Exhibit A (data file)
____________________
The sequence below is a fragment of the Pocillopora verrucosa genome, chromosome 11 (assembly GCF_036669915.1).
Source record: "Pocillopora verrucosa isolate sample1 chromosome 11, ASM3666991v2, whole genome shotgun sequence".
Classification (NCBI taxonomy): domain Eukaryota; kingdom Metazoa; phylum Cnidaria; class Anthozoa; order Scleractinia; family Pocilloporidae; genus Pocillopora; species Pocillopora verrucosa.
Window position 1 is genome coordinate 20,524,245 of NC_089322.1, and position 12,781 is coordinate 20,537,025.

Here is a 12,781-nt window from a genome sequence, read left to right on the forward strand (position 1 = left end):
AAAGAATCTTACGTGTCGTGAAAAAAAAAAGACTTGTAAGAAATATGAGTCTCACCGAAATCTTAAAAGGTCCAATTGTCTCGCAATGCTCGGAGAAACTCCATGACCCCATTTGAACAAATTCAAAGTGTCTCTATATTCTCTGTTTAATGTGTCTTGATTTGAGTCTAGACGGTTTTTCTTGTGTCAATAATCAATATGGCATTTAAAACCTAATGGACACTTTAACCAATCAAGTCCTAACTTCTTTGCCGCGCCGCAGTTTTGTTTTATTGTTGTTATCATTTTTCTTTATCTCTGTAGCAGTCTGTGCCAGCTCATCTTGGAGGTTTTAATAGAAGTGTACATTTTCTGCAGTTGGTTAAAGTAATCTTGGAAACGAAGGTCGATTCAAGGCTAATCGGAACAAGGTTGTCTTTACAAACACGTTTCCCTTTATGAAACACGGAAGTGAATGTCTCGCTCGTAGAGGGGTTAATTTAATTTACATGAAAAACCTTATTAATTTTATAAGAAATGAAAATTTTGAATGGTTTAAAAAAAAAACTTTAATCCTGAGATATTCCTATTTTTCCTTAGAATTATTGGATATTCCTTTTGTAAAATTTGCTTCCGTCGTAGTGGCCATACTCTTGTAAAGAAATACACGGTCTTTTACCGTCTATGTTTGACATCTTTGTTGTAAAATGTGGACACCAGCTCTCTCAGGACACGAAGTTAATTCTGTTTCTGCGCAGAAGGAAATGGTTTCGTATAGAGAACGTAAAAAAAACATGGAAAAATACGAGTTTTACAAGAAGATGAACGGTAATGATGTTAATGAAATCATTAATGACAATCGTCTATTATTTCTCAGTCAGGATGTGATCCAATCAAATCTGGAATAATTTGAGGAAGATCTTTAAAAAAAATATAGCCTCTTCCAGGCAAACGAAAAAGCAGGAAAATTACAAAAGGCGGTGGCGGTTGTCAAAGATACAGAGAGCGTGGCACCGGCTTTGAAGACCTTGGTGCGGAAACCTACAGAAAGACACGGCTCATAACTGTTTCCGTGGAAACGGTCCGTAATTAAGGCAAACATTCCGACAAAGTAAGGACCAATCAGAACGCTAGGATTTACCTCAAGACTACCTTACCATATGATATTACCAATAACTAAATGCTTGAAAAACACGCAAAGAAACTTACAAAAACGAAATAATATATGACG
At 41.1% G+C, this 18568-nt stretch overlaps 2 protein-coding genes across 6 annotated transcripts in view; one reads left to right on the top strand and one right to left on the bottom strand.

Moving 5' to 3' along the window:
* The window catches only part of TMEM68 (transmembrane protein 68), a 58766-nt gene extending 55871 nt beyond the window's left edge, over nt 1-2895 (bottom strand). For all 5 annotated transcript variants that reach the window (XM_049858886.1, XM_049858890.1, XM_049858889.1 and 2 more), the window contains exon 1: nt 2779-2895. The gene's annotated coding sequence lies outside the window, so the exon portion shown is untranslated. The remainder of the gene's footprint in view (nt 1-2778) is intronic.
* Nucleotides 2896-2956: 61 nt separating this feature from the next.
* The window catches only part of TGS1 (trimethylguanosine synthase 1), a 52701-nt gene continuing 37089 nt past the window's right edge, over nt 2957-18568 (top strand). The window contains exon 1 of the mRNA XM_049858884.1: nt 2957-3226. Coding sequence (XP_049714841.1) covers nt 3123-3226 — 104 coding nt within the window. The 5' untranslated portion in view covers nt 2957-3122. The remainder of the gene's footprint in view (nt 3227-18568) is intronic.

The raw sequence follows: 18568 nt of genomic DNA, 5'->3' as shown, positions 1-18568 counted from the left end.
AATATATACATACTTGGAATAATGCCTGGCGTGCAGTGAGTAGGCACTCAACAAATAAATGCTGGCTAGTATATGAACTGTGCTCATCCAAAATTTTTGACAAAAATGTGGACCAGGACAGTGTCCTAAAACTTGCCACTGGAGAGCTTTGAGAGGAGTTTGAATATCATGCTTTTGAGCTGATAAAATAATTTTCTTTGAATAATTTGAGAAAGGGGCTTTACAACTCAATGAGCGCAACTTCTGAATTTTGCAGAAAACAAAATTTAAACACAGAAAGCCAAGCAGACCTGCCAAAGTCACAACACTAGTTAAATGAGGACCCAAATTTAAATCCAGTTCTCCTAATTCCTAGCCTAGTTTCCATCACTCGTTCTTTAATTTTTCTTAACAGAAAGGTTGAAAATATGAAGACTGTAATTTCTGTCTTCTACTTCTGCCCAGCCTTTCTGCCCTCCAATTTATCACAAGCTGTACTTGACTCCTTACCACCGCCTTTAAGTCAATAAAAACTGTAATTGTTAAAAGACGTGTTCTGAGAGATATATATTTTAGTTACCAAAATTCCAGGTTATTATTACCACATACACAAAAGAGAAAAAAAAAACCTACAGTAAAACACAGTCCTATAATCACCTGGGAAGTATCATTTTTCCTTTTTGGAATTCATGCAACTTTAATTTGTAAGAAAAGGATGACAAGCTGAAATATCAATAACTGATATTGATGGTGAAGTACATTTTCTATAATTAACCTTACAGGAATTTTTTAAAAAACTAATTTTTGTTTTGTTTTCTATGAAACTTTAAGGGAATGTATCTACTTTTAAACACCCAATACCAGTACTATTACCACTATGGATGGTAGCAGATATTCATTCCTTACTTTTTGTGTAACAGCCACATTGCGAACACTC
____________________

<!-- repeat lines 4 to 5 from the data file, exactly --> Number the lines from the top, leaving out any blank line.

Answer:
Window position 1 is genome coordinate 20,524,245 of NC_089322.1, and position 12,781 is coordinate 20,537,025.

Here is a 12,781-nt window from a genome sequence, read left to right on the forward strand (position 1 = left end):